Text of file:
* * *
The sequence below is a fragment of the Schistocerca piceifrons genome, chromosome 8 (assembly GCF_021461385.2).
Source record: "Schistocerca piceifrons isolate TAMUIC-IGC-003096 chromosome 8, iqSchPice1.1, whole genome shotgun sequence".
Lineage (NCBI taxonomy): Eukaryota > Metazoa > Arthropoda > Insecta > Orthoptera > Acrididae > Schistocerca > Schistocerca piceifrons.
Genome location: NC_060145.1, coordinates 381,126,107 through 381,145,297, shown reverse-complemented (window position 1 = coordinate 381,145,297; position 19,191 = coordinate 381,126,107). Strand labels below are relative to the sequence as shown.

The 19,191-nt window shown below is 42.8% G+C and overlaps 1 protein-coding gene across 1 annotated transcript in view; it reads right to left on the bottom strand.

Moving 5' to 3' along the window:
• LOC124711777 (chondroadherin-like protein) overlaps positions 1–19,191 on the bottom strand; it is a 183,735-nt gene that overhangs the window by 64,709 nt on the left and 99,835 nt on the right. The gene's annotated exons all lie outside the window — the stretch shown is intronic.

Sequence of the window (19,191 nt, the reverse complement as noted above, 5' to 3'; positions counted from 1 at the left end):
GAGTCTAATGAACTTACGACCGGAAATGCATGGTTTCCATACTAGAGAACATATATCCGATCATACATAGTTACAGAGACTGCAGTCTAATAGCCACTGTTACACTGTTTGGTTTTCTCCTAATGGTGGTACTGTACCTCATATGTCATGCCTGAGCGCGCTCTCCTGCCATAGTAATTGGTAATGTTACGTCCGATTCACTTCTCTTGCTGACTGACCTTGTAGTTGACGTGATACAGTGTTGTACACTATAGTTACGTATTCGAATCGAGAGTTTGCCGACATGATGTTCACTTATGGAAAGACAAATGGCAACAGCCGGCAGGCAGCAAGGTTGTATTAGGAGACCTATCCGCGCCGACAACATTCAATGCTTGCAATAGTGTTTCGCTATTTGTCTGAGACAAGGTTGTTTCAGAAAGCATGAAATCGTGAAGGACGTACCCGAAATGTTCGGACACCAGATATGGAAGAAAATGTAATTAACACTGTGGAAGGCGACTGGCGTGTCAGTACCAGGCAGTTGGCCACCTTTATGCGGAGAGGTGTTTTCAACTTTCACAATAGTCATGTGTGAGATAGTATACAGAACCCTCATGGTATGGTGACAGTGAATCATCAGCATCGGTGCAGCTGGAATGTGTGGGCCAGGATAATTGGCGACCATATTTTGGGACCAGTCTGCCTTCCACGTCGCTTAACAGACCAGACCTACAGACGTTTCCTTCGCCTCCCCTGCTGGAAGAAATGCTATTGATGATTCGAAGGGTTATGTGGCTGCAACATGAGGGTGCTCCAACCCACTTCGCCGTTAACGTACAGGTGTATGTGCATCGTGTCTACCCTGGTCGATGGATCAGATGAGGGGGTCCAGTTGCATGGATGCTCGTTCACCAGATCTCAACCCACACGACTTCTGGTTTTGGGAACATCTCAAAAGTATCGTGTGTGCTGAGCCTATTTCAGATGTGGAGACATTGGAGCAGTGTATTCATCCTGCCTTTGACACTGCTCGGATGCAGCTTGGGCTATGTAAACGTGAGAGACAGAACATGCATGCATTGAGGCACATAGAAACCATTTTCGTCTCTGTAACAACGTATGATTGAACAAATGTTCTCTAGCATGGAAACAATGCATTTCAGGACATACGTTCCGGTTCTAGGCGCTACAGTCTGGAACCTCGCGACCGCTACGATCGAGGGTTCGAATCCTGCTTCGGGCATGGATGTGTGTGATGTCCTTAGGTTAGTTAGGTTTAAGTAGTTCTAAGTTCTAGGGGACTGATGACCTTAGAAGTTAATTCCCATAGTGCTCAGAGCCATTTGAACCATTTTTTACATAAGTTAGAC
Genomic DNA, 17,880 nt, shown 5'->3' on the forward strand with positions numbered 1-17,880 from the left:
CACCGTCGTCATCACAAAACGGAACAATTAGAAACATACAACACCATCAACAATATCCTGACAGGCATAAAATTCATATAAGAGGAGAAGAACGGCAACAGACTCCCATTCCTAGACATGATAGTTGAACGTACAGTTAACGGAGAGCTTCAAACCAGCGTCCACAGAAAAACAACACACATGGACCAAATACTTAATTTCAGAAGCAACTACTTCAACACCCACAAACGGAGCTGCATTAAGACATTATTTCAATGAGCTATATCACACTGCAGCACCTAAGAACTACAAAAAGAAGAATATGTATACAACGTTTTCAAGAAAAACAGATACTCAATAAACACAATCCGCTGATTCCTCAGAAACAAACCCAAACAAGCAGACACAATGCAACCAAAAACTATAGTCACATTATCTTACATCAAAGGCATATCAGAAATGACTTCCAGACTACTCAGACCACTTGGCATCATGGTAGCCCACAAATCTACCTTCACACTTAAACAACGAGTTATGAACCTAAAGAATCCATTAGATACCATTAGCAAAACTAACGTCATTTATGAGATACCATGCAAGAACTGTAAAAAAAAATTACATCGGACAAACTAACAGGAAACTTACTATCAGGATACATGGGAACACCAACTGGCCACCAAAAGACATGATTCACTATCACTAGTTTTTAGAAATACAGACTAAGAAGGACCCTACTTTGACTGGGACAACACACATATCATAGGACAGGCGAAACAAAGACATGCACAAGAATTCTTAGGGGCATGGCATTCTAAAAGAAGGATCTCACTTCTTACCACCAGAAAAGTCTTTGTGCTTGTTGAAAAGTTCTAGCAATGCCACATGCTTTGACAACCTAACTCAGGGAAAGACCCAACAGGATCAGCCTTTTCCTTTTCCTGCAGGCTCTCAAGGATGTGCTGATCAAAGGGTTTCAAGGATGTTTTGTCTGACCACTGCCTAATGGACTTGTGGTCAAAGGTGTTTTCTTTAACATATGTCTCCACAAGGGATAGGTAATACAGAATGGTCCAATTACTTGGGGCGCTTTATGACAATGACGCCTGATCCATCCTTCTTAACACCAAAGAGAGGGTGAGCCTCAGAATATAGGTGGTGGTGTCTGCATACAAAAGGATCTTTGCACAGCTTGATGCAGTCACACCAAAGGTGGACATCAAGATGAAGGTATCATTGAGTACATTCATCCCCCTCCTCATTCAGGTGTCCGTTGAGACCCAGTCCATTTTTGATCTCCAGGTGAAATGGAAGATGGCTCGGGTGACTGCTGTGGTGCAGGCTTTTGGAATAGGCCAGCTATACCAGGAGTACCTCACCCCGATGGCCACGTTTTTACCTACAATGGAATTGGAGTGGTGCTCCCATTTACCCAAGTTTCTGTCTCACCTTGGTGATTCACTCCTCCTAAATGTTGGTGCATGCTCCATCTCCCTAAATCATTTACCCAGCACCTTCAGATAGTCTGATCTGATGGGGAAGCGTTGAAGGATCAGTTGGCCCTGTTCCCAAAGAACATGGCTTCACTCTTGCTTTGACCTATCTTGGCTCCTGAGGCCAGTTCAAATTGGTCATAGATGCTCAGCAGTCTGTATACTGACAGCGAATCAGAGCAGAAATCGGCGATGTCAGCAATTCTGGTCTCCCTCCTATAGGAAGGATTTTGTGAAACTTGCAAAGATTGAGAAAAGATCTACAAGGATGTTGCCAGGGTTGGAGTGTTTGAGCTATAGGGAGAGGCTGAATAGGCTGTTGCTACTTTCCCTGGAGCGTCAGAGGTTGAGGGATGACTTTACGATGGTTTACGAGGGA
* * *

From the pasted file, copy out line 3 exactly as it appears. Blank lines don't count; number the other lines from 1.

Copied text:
Lineage (NCBI taxonomy): Eukaryota > Metazoa > Arthropoda > Insecta > Orthoptera > Acrididae > Schistocerca > Schistocerca piceifrons.